Oct. 6, 2009
Liz Babiarz, 404-413-1356
Kermit the Frog is known for saying, "It's not easy being green," but a team of recent graduates and Georgia State students are proving that the opposite is true.
They are the Georgia State University's GreenCorps - a team of seven young adults who are teaching Atlanta public school students and community members to conserve natural resources through simple steps.
"I want to change mindsets and behaviors and do something new in the community that could bring about positive change," said Nichole Hollis, 22, who graduated from Georgia State in May with a journalism degree and joined the GreenCorps.
Over the next year, the GSU GreenCorps members will be working with several community partners, including the Greening Youth Foundation, to bring an environmental-education program into 20 metro Atlanta schools.
The GreenCorps members will start recycling programs and conduct audits to see how and where schools can save electricity, water and other resources. They'll also organize environmental clubs and teach an eight-week, environmental-education course on sustainable habits to grade school students.
For middle school and high school students, the GreenCorps will explain "green" careers, such as those that can promote a clean energy economy while reducing harmful carbon pollution and breaking the dependence on foreign oil.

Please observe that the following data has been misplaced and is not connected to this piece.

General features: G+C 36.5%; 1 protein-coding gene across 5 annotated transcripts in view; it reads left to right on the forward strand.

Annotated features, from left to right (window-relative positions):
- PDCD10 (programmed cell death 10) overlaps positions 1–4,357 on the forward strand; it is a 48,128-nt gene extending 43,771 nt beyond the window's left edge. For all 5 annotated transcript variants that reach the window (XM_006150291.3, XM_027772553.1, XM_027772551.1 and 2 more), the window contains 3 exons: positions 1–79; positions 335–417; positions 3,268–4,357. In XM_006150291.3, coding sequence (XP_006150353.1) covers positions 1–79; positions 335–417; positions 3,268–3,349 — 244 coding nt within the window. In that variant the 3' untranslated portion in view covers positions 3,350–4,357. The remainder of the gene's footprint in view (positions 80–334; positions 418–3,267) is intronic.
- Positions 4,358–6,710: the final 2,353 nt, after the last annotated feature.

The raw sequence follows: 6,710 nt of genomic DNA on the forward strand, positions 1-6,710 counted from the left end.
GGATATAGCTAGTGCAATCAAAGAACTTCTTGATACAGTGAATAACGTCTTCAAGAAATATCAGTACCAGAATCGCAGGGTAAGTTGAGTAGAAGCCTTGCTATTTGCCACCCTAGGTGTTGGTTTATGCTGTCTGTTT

"By working with the students and getting them excited about being green, we can get them excited for the next generation of green jobs," said Erin Littles, director of the GreenCorps, part of the AmeriCorps.
Outside the schools, the GreenCorps members will promote and preserve local and national parks, and educate teens and adults in low-income neighborhoods on financial literacy.
"I grew up in the projects so I can relate to many people in low-income communities," said Jonathan Canales, 21, a GreenCorps member and GSU senior majoring in psychology and Spanish. "Empowering people to make a difference in their lives is really important to me."
This new initiative is funded by a $140,956 grant the Georgia Department of Community Affairs recently awarded to the College of Education's Alonzo Crim Center. The center works in partnership with school systems, parents, students and community organizations to improve life-long learning and development for people in urban areas.
"In the Crim Center, we believe we must empower the teachers in urban schools to empower the students and this program empowers both teachers and the students to become more green," said Susan McClendon, associate director of the center.
"We're hoping they'll take what they are learning in the classroom and bring it back to their homes so they will have green homes," she added.
In pairs of two, the GreenCorps members will go into local schools to implement the program. Schools are being asked to provide about 1,700 volunteer hours through a combination of teachers, students and parents for the 2009-2010 school year.
Such involvement from the school staff members and community is important, organizers say. After this school year, the GreenCorps will be finished, and the schools will be on their own to see the environmental programs though.
Kara Holloway, 23, a junior majoring in accounting at Georgia State, joined the Green Corps because she wanted to give back to her community even though she wasn't much into the environmental movement. Today, she is seeing things differently."Being green saves me money and it helps the environment," she said. "I now like to garden and I ride public transportation. I'm excited to teach students ways to be environmentally friendly."